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Cornell Dining is now serving local, natural beef

As of March 29, Cornell Dining began serving local, natural beef, initially using three head of cattle per week that are raised at the Cornell Research Farms in Dryden, N.Y. That equates to about 1,000 pounds of ground beef, along with 128 pounds of rib section, 108 pounds of short loin and 120 pounds of sirloin.

"This new program drastically reduces the food miles and carbon footprint Cornell Dining was experiencing under its former beef program," said Gail Finan, director of Cornell Dining.

The local beef program was started in cooperation with Cornell Cooperative Extension of Tompkins County and the Department of Animal Science, through funding from the New York State Farm Viability Institute.

The cattle at the Cornell Research Farms are owned by local regional farmers; the meat is processed at Leona Meats in Troy, Penn.

"We were getting our processed beef patties from a company located in the Bronx. Now with this new program, the cattle travel less than 65 miles to be processed and delivered to us," Finan said.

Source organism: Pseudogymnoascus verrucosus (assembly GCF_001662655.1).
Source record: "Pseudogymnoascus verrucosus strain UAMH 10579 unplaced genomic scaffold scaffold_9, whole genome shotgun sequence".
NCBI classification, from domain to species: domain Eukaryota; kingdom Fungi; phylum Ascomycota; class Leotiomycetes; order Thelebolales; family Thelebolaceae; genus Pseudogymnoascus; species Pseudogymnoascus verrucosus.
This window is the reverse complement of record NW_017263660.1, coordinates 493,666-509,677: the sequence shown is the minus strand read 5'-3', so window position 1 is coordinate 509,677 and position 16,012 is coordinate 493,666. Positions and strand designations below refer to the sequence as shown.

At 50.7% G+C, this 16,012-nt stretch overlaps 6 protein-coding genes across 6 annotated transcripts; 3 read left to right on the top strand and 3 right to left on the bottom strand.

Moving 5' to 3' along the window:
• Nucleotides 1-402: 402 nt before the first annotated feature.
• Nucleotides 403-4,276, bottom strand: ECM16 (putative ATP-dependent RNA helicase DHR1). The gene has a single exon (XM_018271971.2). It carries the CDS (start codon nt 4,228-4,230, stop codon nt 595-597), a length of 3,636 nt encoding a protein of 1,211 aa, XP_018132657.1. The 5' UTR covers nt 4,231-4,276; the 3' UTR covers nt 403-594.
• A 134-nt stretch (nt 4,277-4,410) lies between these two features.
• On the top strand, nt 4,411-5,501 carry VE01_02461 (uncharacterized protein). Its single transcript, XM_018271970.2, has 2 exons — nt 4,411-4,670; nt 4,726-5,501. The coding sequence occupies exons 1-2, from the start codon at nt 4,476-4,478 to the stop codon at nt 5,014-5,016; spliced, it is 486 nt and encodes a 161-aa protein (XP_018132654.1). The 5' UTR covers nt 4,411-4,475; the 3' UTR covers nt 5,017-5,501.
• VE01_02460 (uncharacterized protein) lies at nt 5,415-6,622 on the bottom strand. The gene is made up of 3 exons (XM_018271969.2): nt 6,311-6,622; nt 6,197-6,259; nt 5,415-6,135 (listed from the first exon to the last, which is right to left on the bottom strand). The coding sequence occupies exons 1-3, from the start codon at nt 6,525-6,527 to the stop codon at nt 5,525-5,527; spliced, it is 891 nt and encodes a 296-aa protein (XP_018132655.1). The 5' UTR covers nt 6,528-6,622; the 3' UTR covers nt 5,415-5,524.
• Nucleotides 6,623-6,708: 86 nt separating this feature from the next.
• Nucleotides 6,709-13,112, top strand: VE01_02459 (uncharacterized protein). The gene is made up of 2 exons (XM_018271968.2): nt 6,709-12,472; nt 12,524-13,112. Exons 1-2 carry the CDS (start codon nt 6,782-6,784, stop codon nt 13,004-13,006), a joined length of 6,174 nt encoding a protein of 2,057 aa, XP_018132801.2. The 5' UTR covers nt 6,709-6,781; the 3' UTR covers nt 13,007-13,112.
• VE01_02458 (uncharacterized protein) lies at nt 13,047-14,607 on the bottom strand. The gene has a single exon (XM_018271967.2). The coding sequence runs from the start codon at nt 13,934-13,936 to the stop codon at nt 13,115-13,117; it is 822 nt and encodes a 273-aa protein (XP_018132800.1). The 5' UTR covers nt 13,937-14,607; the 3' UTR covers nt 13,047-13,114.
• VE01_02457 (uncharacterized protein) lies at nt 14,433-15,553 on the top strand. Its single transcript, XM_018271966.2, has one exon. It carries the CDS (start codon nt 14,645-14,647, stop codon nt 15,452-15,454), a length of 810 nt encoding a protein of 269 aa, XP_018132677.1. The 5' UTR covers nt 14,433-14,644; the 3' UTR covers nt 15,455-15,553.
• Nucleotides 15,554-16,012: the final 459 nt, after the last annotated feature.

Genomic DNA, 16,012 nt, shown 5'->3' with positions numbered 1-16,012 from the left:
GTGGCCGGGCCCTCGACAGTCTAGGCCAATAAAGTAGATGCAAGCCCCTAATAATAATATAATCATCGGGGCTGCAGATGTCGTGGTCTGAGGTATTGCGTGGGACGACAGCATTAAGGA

The beef burgers are being served in the Ivy Room in Willard Straight Hall, Bear Necessities in Robert Purcell Community Center, Trillium in Kennedy Hall and West Side Express in Hans Bethe House.

The local prime cuts of beef (sirloin, short loin, rib) will be served in Cornell Dining's all--you-care-to-eat dining rooms and Cornell Catering. Thus, the entire animal will be used, something that is often talked about but rarely demonstrated, Finan said.

All the beef is raised without hormone growth implants or daily antibiotics. Only beef breeds are being used in this program because of their efficiency, high yields and high-quality eating experience. The beef patties will be an industry standard -- 80 percent lean meat and 20 percent fat.

"This is an ongoing program that we intend to continue to grow," Finan said. "Not only is it part of our commitment to sustainability, but it will put thousands of dollars in the hands of local farmers and businesses."

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John Carberry